Eric G. E. Zuelow

3. The age of steam

Abstract
Prior to the proliferation of the iron horse, travel was a misery. Roads, both in Europe and elsewhere, were terrible. Going to the North of England assured routes that were little more than “trackways for ponies” along which no cart could move. Even in Oxfordshire during the mid-eighteenth century, a distance of less than sixty miles from the capital, roads “were in a condition formidable to the bones of all who travelled on wheels.” Even if the surface was smooth, crime was a problem, stagecoach travel was dangerous and it was slow. It was not unheard of for horses to run away with their drivers after being startled. Bandits raised the threat of theft or worse—as poor Fynes Moryson discovered on his Grand Tour, and as many others realized when they confronted highwaymen such as the infamous Dick Turpin (1705–39) closer to home. A trip from Edinburgh to London took anywhere from four days on horseback to ten or more via stagecoach. Unless you had a substantial amount of time to spare and money to spend, this was no way to get around.1
Eric G. E. Zuelow

4. Packaging new trips

Abstract
The steam age and industrialization did not create the idea that tourism is healthy or introduce workers single-handedly to the notion of leisure, but it certainly helped to expand opportunities. Most people had long enjoyed the occasional day off from their labors. Religious holidays, seasonal festivals, and saints’ days were an established part of the annual calendar. By the first decade of the nineteenth century, there were forty-four bank holidays in England. Although that number declined to only four by 1839, some factories introduced their own holidays. Sunday was long a day of rest and Parliament eventually added half-days on Saturdays, then whole weekends.1 From the 1840s, labor legislation and rising real wages brought very real improvement to the lives of many, if not most, workers. The rise of railways provided a backdrop for these developments.2 British tourism promoters and seaside resort developers conspired to help workers, as well as their middle-class countrymen, fill leisure time with trips and adventures. The nineteenth century was a period of significant tourism growth, marked by continued emphasis on health, as well as increasing coordination.
Eric G. E. Zuelow

5. Guidebooks and the importance of seeing the sights

Abstract
Great literature does more than present a good story or interesting characters; it plunges the reader into life. It reveals truth about a time, a place, and a people. We should therefore take notice when the protagonist of E.M. Forster’s (1879–1970) novel A Room with a View (1908), Lucy Honeychurch, tears up outside Basilica di Santa Croce in Florence, Italy. She is without her Baedeker: “How could she find her way home? How could she find her way about in Santa Croce?” Entering the famous Franciscan church, she is without moorings. Where are the famous frescoes by Giotto? Which tomb was “most praised by Mr. Ruskin?” Earlier, in preparation for her day out and before her far more adventurous friend Miss Lavish made off with the Baedeker in an effort to force Lucy to “simply drift,” the young tourist had poured over her guidebook carefully memorizing important dates in Florentine history.1 Such was the obligation of a respectable sightseer.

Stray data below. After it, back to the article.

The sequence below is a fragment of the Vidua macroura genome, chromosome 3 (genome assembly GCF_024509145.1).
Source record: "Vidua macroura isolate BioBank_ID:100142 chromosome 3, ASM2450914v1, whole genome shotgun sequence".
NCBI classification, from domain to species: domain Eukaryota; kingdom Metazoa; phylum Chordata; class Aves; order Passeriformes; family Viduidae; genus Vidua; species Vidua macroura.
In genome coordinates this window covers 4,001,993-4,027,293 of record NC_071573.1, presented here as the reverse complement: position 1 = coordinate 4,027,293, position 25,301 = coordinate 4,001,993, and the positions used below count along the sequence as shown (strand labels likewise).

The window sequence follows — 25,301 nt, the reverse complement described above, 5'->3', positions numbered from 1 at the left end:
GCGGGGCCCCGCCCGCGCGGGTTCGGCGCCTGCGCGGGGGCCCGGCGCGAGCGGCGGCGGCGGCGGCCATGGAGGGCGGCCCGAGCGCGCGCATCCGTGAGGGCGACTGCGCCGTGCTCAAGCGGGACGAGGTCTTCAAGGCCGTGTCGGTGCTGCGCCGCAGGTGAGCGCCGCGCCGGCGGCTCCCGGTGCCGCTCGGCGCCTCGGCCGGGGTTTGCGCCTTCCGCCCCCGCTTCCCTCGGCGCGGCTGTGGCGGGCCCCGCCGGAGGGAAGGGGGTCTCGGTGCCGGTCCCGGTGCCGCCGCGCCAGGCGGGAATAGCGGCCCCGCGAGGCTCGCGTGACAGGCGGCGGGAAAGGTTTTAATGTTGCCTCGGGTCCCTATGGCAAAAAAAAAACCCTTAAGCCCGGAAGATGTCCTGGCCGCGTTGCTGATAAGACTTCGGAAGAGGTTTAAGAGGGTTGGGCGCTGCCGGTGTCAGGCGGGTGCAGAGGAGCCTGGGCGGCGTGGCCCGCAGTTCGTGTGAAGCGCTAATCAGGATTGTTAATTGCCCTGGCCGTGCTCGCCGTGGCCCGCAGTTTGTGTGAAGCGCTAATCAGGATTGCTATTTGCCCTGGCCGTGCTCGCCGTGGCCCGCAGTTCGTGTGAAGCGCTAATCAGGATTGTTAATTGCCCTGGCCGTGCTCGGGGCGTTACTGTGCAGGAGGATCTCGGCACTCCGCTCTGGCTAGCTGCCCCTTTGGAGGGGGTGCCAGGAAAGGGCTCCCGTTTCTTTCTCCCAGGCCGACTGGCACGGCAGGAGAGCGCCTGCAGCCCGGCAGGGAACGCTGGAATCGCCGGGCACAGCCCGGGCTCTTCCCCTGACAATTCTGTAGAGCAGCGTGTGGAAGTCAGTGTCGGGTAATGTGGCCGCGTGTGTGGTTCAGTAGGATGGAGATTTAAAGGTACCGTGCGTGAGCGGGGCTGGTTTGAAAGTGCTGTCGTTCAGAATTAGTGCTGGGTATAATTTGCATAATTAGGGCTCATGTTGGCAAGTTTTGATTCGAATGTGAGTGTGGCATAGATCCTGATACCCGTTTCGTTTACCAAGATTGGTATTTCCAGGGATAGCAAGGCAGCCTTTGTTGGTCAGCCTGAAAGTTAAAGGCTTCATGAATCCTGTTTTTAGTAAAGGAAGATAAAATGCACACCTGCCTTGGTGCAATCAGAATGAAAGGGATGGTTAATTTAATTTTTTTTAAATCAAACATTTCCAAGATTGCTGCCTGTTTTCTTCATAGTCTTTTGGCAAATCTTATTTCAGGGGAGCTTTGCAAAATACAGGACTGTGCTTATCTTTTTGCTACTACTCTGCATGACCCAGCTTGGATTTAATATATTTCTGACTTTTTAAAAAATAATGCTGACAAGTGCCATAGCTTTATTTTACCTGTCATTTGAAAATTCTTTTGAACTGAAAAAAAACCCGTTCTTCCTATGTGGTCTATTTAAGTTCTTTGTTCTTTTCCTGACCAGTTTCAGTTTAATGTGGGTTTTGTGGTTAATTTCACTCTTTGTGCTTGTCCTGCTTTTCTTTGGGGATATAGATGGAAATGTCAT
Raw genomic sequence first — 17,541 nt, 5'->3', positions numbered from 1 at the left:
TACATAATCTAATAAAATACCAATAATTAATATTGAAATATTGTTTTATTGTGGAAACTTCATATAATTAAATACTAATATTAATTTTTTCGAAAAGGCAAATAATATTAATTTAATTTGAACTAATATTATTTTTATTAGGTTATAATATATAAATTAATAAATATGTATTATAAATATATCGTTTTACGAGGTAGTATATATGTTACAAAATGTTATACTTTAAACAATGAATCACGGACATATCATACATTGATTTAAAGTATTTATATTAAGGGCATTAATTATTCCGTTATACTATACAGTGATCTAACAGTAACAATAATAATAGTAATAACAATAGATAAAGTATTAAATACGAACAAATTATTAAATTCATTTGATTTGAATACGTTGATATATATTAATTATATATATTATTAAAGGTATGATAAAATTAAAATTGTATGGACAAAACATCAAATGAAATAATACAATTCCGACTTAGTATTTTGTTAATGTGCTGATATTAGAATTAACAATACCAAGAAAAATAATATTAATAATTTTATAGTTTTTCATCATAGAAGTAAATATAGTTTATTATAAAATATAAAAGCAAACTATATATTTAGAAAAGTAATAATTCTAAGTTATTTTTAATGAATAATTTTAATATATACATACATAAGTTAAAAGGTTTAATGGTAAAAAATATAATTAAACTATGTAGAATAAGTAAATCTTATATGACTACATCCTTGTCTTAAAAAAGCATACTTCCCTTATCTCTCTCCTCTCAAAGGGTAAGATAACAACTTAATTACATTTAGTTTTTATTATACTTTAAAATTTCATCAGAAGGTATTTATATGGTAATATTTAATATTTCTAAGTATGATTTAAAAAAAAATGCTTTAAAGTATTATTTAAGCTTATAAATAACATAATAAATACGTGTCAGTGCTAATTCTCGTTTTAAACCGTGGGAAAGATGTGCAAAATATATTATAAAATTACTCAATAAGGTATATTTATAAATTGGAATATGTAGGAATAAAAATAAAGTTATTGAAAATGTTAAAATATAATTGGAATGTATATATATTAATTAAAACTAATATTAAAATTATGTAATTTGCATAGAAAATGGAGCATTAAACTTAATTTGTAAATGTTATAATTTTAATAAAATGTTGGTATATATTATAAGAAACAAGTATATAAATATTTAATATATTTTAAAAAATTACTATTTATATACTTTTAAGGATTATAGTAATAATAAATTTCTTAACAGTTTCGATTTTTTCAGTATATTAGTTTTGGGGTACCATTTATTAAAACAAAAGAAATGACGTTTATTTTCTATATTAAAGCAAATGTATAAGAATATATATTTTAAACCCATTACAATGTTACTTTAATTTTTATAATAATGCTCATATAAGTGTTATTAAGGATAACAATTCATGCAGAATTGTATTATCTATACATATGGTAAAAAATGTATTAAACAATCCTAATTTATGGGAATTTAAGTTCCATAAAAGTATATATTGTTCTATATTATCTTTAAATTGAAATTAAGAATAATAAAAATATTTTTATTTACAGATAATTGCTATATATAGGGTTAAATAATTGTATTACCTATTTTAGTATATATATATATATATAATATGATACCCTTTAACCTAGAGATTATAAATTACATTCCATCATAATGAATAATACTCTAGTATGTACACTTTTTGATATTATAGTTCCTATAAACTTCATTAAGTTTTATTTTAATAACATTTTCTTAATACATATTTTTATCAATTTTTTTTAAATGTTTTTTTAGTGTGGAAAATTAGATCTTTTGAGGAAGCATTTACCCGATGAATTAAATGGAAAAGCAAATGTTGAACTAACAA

Eric G. E. Zuelow

6. Tourism in an age of empires and nationalism

Abstract
The nineteenth century was an “age of empire,”1 a period when European countries, led by Great Britain, assumed control of territory around the world. Related news coverage, travel accounts, adventure stories, and exotic art circulated widely.2 Perhaps as a result, people in both Europe and the United States grew more interested in the world around them. Some pursued colonial service. Others avidly followed accounts of far-off adventure in the pages of books or newspapers, such as Henry Morton Stanley’s description of his search for Dr. David Livingstone.3 Still others either set out alone, or joined an organized tour, to see the world.
Eric G. E. Zuelow

7. Bicycles, automobiles, and aircraft

Abstract